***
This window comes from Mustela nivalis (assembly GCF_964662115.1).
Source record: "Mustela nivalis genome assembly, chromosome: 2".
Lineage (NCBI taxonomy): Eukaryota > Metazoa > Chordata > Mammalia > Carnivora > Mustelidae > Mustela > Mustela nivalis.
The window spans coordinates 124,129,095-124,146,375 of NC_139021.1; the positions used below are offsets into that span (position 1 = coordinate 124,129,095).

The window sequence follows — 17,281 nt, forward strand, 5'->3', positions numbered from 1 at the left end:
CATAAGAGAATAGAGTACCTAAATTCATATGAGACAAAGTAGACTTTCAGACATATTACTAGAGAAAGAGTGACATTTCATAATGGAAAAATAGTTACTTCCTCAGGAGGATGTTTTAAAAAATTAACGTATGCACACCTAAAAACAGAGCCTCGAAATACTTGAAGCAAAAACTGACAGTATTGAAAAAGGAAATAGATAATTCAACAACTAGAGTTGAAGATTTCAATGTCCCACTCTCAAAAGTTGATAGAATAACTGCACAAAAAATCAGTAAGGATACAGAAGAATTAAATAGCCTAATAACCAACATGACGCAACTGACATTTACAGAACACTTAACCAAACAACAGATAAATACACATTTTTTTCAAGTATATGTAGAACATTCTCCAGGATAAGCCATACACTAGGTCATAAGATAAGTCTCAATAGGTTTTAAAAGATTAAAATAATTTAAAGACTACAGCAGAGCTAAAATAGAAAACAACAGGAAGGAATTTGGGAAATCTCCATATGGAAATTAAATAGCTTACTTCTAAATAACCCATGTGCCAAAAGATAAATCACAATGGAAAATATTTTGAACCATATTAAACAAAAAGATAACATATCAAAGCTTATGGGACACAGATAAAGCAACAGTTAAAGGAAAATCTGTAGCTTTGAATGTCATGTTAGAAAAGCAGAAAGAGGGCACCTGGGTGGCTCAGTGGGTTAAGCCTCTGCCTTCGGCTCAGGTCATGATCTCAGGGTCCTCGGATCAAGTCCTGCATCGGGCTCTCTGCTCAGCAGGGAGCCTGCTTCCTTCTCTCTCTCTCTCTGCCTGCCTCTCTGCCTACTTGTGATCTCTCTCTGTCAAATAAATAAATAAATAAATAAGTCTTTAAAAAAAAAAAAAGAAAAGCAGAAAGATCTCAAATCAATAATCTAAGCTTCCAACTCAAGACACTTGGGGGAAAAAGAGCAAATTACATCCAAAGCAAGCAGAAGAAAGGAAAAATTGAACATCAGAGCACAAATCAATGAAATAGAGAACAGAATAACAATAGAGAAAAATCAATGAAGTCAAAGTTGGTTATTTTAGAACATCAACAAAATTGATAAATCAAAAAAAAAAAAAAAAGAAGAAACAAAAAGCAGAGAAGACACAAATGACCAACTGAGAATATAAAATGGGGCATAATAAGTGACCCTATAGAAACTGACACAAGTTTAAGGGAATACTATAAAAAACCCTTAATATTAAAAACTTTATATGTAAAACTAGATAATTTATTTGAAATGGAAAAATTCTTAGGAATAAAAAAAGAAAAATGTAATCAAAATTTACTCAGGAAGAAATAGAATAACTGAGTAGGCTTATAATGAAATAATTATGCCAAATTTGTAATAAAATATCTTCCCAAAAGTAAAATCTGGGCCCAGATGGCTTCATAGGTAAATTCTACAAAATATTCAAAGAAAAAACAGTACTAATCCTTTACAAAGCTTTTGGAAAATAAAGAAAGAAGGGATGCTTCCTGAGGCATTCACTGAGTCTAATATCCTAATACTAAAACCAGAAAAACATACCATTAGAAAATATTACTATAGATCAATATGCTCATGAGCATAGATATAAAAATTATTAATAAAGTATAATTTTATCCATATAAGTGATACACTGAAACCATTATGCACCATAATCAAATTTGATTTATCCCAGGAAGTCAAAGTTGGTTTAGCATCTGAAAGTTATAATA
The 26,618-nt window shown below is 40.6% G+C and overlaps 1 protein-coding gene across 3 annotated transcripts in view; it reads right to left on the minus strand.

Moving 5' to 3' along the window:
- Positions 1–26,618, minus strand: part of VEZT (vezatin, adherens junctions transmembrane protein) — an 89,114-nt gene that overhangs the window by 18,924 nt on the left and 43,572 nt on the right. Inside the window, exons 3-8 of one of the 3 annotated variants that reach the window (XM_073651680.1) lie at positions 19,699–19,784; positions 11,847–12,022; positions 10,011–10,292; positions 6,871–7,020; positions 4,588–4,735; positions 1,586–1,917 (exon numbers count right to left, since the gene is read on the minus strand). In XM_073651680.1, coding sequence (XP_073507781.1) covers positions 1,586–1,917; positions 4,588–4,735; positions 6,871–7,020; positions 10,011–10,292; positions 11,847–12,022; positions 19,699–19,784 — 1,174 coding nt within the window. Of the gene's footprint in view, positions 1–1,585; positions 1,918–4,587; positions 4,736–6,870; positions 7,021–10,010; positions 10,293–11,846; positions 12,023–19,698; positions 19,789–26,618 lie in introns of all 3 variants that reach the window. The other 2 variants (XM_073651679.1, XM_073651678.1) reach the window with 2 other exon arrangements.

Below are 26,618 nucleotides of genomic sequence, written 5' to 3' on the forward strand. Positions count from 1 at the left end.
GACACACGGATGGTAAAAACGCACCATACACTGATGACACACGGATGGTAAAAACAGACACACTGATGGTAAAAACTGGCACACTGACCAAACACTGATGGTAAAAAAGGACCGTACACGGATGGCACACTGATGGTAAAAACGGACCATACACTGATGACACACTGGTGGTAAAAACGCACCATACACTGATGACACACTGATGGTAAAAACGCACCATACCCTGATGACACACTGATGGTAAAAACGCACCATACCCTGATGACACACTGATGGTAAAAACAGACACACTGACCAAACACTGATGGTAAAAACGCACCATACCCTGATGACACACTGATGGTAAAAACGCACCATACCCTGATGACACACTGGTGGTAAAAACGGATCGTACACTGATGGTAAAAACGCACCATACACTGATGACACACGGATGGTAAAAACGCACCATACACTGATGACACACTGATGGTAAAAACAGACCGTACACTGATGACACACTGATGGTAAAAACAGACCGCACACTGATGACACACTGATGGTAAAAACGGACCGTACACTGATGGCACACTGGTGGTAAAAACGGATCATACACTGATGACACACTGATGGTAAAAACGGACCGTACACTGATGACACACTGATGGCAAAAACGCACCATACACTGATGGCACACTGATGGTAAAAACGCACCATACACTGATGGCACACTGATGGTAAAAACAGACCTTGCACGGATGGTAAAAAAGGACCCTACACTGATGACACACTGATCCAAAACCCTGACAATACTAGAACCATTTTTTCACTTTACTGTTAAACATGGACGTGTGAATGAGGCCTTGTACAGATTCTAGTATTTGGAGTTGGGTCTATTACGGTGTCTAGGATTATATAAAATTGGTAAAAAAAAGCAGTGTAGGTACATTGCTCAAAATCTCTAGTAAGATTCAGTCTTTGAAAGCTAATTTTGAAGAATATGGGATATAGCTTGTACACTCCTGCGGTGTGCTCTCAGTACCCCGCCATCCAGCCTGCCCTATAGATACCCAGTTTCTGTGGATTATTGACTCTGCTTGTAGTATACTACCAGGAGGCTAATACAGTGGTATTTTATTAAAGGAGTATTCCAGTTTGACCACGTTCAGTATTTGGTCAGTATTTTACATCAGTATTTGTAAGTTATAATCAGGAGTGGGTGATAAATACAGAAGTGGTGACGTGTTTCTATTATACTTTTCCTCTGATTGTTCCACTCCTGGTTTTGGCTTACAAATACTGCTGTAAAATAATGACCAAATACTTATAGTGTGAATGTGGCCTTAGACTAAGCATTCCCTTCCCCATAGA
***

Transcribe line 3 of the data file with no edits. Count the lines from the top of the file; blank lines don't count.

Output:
Lineage (NCBI taxonomy): Eukaryota > Metazoa > Chordata > Mammalia > Carnivora > Mustelidae > Mustela > Mustela nivalis.